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My dds' food issues are going to finish me off

(18 Posts)
2ndSopranosRule Sat 30-Apr-16 17:56:16

Aged 8 and 5.

The 8yo is obssessed with eating. Every trip out, holiday, weekend etc is dominated by what can she eat next. She's not fat but she's definitely not skinny either and I'm worried about what will happen when she has more freedom.

She moans continually about being hungry and I'm fairly certain she's just bored. The option is usually fruit which she always refuses.

DD2 is a horrendous eater. If anything she normally likes looks remotely different to the norm she won't even contemplate trying. Her diet is fine if what we give her is absolutely how she expects it, but if not

2ndSopranosRule Sat 30-Apr-16 17:59:03

Silly phone...

But if not, she'll have a real strop and refuse to eat. Of course she'll then be hungry later and her behaviour is totally awful.

The speed at which she eats is also a problem: 30 minutes for a small bowl of cereal. 40 minutes for a sandwich.

Help me.

MattDillonsPants Sun 01-May-16 05:17:11

With DD1 who eats a lot, is she very active? If she is then this might be why. Can you give us an example of a typical daily menu for her?

With DD2 who takes ages and is fussy....when she's taking 40 minutes for a sandwich, is that because you're not letting her get up and leave it or because she is sitting there taking tiny bites but quite happily?

2ndSopranosRule Sun 01-May-16 10:06:55

Not particularly, no. There's not much sitting around playing on the laptop but she's the child in the playground standing by us whining she's hungry.

When she's hungry she's bored. She'll reject the fruit offered - this is the only snack option in our house - but will carry on moaning she's hungry. Every trip out is dominated by this. We're on the verge of cancelling our summer holiday because we can't take two weeks of whining for food.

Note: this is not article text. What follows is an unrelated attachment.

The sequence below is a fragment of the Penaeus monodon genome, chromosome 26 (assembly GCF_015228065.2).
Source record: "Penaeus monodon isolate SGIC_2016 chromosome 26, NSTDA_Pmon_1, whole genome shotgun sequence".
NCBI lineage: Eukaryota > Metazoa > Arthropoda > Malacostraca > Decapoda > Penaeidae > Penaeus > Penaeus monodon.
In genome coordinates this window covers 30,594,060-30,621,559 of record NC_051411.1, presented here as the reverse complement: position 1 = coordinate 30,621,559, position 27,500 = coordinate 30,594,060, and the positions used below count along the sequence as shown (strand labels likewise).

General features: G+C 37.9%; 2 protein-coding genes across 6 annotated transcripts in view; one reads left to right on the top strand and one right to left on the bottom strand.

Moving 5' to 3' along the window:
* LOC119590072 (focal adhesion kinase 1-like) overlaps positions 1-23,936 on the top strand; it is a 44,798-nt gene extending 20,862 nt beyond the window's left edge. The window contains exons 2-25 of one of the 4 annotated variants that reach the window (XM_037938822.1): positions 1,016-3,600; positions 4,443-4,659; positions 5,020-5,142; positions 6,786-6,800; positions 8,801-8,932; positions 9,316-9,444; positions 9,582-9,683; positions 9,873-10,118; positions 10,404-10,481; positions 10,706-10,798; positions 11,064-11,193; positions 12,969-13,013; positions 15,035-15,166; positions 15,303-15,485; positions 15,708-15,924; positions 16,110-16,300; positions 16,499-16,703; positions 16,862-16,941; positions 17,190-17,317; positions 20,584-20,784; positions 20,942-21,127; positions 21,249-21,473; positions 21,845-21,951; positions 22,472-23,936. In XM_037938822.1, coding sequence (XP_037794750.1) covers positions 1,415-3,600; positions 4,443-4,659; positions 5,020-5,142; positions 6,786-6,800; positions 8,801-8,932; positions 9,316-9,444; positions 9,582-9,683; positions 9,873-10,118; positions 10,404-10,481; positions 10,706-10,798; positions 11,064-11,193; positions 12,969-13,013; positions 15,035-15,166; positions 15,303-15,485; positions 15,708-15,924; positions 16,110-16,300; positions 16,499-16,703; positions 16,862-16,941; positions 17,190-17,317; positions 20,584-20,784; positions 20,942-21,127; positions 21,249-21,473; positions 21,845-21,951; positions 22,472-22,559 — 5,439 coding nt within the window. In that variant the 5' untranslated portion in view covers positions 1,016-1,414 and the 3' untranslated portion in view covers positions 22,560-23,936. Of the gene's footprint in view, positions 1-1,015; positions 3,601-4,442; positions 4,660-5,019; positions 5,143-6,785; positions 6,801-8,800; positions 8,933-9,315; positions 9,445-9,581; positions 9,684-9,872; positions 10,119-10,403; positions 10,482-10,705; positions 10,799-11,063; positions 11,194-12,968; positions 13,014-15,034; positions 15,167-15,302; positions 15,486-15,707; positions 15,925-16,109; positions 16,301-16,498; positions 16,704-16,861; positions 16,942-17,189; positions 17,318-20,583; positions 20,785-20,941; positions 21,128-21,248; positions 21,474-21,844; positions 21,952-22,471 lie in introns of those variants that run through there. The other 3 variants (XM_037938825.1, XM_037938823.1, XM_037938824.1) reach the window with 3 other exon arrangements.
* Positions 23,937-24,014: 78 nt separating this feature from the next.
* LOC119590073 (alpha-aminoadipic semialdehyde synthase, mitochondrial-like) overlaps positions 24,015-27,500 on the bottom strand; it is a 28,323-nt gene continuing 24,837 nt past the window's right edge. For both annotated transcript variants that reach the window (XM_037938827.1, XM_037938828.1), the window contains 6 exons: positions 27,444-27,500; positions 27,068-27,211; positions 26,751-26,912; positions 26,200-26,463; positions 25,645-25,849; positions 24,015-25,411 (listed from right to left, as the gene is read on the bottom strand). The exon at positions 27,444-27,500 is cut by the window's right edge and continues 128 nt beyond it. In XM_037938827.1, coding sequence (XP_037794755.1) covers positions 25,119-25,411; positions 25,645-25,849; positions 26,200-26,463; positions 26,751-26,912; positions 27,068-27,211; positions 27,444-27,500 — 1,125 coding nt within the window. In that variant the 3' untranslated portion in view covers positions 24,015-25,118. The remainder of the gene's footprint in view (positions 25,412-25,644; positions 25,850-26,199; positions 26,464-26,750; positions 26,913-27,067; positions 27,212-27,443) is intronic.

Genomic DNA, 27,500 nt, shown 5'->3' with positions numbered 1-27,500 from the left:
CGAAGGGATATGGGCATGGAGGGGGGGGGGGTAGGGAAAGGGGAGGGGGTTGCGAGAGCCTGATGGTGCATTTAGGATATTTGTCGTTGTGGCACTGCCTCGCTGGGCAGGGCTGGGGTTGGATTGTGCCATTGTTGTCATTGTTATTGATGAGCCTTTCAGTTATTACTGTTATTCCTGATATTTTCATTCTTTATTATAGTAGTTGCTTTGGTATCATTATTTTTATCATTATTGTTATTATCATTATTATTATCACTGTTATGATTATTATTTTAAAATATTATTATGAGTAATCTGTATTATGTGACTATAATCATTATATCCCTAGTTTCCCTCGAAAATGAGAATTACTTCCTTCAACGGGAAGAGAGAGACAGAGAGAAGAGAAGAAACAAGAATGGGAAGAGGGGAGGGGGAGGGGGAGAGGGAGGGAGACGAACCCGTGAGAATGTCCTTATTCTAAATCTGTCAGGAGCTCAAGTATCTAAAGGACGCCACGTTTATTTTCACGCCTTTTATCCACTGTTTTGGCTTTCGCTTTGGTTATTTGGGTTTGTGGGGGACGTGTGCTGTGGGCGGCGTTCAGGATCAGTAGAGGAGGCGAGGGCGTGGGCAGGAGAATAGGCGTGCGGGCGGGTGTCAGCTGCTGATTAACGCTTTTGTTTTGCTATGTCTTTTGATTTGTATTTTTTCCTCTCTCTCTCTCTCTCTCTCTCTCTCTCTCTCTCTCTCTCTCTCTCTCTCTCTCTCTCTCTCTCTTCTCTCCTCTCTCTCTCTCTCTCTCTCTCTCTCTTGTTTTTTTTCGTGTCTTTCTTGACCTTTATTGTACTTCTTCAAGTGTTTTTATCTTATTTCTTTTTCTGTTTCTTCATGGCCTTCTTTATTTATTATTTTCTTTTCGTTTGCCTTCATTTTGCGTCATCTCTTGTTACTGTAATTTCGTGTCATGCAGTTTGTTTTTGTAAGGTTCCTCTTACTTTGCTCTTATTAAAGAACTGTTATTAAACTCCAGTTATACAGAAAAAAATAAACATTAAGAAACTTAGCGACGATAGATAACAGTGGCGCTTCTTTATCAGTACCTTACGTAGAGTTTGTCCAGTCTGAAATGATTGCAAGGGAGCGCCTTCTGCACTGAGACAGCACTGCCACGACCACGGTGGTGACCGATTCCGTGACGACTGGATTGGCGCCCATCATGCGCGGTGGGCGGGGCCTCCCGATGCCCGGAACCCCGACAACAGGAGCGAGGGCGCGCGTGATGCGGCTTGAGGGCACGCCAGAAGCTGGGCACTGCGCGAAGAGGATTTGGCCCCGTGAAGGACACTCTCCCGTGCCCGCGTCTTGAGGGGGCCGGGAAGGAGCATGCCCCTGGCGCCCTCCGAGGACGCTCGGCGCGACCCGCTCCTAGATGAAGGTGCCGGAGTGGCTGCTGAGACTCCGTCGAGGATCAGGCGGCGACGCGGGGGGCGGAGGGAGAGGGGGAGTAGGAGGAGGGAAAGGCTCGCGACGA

Dd2 just eats slowly: they are never expected to finish what's on their plates.

blueskyinmarch Sun 01-May-16 10:13:27

Can you give an example of a day's food for your 8yo? Maybe people can help with foods that will fill her up more.

MattDillonsPants Sun 01-May-16 10:14:38

Definitely need example of what she would normally be given for meals in order to help OP.

2ndSopranosRule Sun 01-May-16 14:36:26

Breakfast would be toast (hates all cereal), lunch something like tuna mayo with sweetcorn sandwich, yoghurt, dinner spag bol/chilli with tons of veggies in the sauce. quiche/chicken/breaded fish with jacket potato and veg, cheese omelette, dessert after would be fresh fruit salad. Snacks in between might be more fruit, crackers, malt loaf, brioche.

Drinks water with the odd glass of juice at dinner. Sometimes has a glass of milk before bed.

blueskyinmarch Sun 01-May-16 14:47:42

It is a diet which is heavy in refined sugars/ carbs. I am not an advocate of low carb/ no carb diets and certainly not for children. However she may be less hungry if her diet contained more protein? Cheese slices, hummus with veggies to dip, slices of cold meat for snacks. Maybe eggs with the toast for breakfast or peanut butter?

MattDillonsPants Sun 01-May-16 14:50:23

It's a good diet but as Blue says, more protein could help her. My DD2 is skinny but never stops's like a chant "I'm hungry, I'm hungry" and it's SO wearing!

I give her a ham slice or some cheese cubes with a raw carrot and that seems to fill her up a bit more.

I also keep a lot of frozen berries as she prefers them to apples and oranges which are of course more affordable than fresh berries!

corythatwas Sun 01-May-16 15:15:43

I'd say a two-pronged approach:

a) slightly up the proteins as suggested by previous posters